Appellant contends, as he did in the trial court, that “mere membership” in a criminal gang or mere presence in a high crime area is insufficient to justify a detention.   The trial court found that there was more than mere presence in this case.

Specifically, the trial court found that:  “The officer patrols the area because, number one, he has knowledge of that area.   Number two, there are numerous citizen complaints.   He drives by at 8 p.m. and sees a young male with two older males.   Both of [the older males] are known to be Rolling 30s gang members in front of a Rolling 30s stronghold on parole, at least one of them, for weapons violations, and the area is known to the officer ․ that Rolling 30s gang members use young minors to carry guns and drugs.   And that's what aroused his suspicion.   He detained him.”   The court concluded that the officer “had the right to do a pat-down search to see if there are weapons on them.”   The court's factual findings are supported by substantial evidence, and we defer to those findings.

We find the search to be reasonable under the Fourth Amendment.   Officer Murphy's suspicion of criminal activity was reasonable under the totality of the circumstances.   The officer saw two gang members in front of a gang hangout used for criminal activity, specifically narcotics transactions.   It was dark and the area was not well lit.   The gang members did not live at the location.   The area was a high crime area, and there were constant complaints about narcotics activities at the location.   The gang members were accompanied by a younger male, who was not known to Officer Murphy.   It was gang practice to use younger individuals to hold narcotics and weapons.  (See People v. Mims (1992) 9 Cal.App.4th 1244, 1247-1248 [fact that area was high crime are properly considered in assessing probable cause, as was officer's knowledge and experience with particular type of criminal activity];  People v. Guajardo (1994) 23 Cal.App.4th 1738, 1742 and cases cited therein.)   It was reasonable to suspect that this particular combination of individuals, at this particular location, at this particular time, were engaged in narcotics or weapons violations and to detain them briefly to confirm or dispel this suspicion.   The area was a very violent one, and one of the two gang members was on probation (or parole) for a gun-related violation.   Thus, it was more than reasonable to conduct a pat-down search for weapons for officer safety.  (See In re H.M. (2008) 167 Cal.App.4th 136, 145-147.)   It was reasonable to start the search with appellant, since Officer Murphy's training and experience led him to believe that a younger individual would hold weapons for older gang members.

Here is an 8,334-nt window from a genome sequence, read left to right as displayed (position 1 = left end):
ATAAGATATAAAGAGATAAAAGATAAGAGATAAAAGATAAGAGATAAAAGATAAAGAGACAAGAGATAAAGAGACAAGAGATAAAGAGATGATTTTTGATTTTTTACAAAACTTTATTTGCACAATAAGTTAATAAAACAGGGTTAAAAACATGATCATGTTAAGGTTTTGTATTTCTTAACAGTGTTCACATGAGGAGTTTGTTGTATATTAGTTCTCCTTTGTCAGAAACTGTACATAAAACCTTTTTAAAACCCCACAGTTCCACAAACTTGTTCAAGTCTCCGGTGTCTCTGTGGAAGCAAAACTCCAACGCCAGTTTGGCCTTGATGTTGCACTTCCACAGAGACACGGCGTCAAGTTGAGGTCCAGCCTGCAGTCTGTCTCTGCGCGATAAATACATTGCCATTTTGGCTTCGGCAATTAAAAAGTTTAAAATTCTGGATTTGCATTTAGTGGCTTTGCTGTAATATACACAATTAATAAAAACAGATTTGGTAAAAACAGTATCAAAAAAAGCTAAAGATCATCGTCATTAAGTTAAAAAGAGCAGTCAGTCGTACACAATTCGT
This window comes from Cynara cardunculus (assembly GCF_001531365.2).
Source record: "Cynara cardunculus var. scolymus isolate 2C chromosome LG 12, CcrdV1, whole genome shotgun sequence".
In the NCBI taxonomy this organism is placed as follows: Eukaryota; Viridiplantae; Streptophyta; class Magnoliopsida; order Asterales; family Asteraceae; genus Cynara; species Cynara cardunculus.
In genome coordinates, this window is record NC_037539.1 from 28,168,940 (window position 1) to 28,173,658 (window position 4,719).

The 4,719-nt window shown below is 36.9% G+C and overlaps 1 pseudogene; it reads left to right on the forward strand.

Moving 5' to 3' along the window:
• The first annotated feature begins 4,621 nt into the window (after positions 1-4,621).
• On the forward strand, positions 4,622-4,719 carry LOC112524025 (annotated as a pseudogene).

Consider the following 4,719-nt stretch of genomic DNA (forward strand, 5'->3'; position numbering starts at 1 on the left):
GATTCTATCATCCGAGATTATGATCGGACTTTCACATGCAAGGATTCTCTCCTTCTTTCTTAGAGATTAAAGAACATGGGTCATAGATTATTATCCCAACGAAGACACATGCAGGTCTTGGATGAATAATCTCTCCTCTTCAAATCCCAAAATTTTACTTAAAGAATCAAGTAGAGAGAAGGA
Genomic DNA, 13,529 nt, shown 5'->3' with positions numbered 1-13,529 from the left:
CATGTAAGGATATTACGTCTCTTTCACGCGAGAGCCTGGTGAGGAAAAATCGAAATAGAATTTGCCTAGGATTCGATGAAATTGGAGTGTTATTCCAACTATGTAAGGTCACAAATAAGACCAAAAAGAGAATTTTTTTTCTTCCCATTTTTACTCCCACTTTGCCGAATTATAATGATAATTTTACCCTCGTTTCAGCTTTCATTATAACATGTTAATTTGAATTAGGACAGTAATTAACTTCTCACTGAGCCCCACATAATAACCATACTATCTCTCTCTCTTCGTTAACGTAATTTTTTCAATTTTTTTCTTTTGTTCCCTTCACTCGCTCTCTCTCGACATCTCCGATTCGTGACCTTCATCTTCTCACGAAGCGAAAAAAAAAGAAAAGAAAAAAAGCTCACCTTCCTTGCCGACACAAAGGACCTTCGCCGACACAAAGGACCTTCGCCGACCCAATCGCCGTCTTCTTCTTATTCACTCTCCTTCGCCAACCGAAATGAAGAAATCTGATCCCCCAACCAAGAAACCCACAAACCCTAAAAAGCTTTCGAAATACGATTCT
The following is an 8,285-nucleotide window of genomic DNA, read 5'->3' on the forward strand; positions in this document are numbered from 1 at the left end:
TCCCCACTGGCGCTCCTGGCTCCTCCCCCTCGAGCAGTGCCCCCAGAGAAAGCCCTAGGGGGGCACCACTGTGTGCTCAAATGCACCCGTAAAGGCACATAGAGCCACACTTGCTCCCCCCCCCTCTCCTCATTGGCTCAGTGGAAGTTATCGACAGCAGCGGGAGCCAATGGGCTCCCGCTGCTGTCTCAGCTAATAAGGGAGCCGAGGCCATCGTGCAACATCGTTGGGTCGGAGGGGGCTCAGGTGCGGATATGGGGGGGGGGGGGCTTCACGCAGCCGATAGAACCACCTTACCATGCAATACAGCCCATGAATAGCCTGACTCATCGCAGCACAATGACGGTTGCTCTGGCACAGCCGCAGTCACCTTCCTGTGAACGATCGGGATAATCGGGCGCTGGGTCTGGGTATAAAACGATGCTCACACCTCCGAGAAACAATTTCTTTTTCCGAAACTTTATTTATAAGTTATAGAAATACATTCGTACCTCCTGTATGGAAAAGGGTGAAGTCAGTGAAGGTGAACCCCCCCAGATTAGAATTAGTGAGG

Appellant's reliance on People v. Sandoval (2008) 163 Cal.App.4th 205 is misplaced.   In that case, the defendant was sitting alone on the steps of a house known for drug activity, and was himself known to the police officer from prior drug arrests.   Police came to the house to conduct a probation search of the residence of another individual, but detained and searched the defendant as well.   The Court of Appeal found the search unlawful, noting that the officer conducting the pat-down search did not testify that he thought the defendant was armed and dangerous.  “To the contrary, the officer testified he did not suspect defendant was engaged in criminal activity and the officer had no reason to believe defendant was armed.”   The Court also noted that the officer's prior contact with defendant did not cause the officer, a 20-year veteran of the force, to believe or suspect that defendant was armed or dangerous.  (Id. at p. 212.)

The facts of Sandoval are completely different from the facts in this case.   As we discuss, supra, Officer Murphy was concerned for his own safety, based on his prior contact with Montgomery on a weapons charge, his knowledge of gang behavior involving weapons, and the presence of the three males in a “very violent” area.

Since the detention and pat-down search of appellant was proper, the cocaine found during the search was properly seized.  (See People v. Lee (1987) 194 Cal.App.3d 975, 984 [where officer conduct proper pat-down search formed definite belief, based upon experience and training, that he was feeling heroin-filled balloons in defendant's jacket, officer had probable cause to immediately arrest defendant, conduct more thorough search of suspected contraband and seize it].)


The juvenile court's orders are affirmed.


We concur:


FN1. The facts are taken from the hearing on the motion to suppress..  FN1. The facts are taken from the hearing on the motion to suppress.